- Paperback: 352 pages
- Publisher: Simon & Schuster (June 22, 2007)
- Language: English
- ISBN-10: 1416567666
- ISBN-13: 978-1416567660
- Product Dimensions: 5.5 x 0.8 x 8.4 inches
- Shipping Weight: 1.2 pounds (View shipping rates and policies)
- Average Customer Review: 4.5 out of 5 stars See all reviews (77 customer reviews)
- Amazon Best Sellers Rank: #794,177 in Books (See Top 100 in Books)
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Down to a Sunless Sea Paperback – June 22, 2007
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Top Customer Reviews
David Graham's "Down to a Sunless Sea" was one of the early-1980s post-apocalyptic novels. I remember reading it then and, unlike so many other books I read then, this one really stayed with me. It really brought to life one of the trivial, often-unforgotten aspects of a nuclear war - what would the people in airliners, especially those over the oceans, do after they survived the initial holocaust?
The book does have some weaknesses: some cheesy, very "British" love scenes, and some of the backstory is unrealistic (especially the speed at which the world slips into crisis and the nuclear war breaks out). Also, the author probably overstates the initial devastation of a nuclear war and apparently didn't really research nuclear capabilities at the time.
Still, the main story is excellent - a fast-reading first person recount of success and triumph during a bleak time. It's a definite read for anyone interested in post-nuclear apocalyptic fiction.
The story itself is fantastic - days are dark, the US cannot find or buy enough oil with its devalued currency as China and Russia sense blood in the water. The great cities are vacant except for those who survive and thrive in the absence of law and order. On the other hand, the United Kingdom has managed to maintain their fuel supply and some semblance of normality. Eventually, the UK begins to accept refugees from America and they arrive at Heathrow in large jumbo jets under the Air Britain's Armada program.
Enter Jonah Scott, a British pilot taking off from JFK with a full flight of some 600 passengers and crew on board. He's a macho kind of guy, has all the right chest hair in the right places - and while he seems like a character straight out of Mad Men, he does do a rather nice job of fixing a Very Big Problem.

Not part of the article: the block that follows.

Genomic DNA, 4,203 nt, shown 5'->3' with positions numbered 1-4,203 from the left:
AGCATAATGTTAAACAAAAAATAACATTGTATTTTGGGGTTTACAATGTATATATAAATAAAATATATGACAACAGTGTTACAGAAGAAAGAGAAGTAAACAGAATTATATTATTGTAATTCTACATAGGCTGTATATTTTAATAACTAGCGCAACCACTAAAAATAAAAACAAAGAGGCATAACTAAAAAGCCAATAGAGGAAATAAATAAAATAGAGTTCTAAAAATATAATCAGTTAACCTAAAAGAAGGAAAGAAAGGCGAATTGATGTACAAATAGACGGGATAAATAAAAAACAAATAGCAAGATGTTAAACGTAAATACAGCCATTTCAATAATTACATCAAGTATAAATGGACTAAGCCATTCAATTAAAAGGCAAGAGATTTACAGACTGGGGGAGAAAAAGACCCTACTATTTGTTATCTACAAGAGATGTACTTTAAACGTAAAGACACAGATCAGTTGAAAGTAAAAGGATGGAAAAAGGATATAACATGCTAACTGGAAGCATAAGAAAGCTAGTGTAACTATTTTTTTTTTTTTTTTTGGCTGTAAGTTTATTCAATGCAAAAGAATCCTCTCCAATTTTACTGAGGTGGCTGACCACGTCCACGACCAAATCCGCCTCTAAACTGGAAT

You see, after the wheels leave the tarmac and shortly before Jonah's second highball and 15th cigarette, tensions in the Middle East spill over into a free-for-all nuclear strike and suddenly, this plane full of people is stuck at cruising altitude. The US is gone, all the British airports have been destroyed and Jonah's desperate for a landing place. Now that's a Very Big Problem.
So where do you land a plane after the world has gone mad? If you cannot return to your origin and your destination is now radioactively hot - your options are severely limited to the amount of fuel remaining in the tank. And once you land, then what? With the prevailing winds, you might as well be in a Nevil Shute novel waiting on the beach for the nuclear cloud. With a seemingly un-ending supply of Scotch and cigarettes, Jonah and his ark reconfigure a new direction - for themselves as well as the future of all mankind
Despite the dated ideology and MANY logical fallacies, Down to a Sunless Sea remains an unsung classic. It is surprising to me that this book never made it to the silver screen. Even during all those airport disaster movies. And that also leads me to wonder - since movies are always being re-directed, re-produced with bigger, better scripts, more explosions, more computer graphics - why can't we also do that to some books?
Down to a Sunless Sea in its concept, is a rockin' book - but it desperately needs a lot of re-work. On the other hand, there's a certain charm with all the little hiccups in the story which kind of fits with all of Jonah's booze, babes and bombs.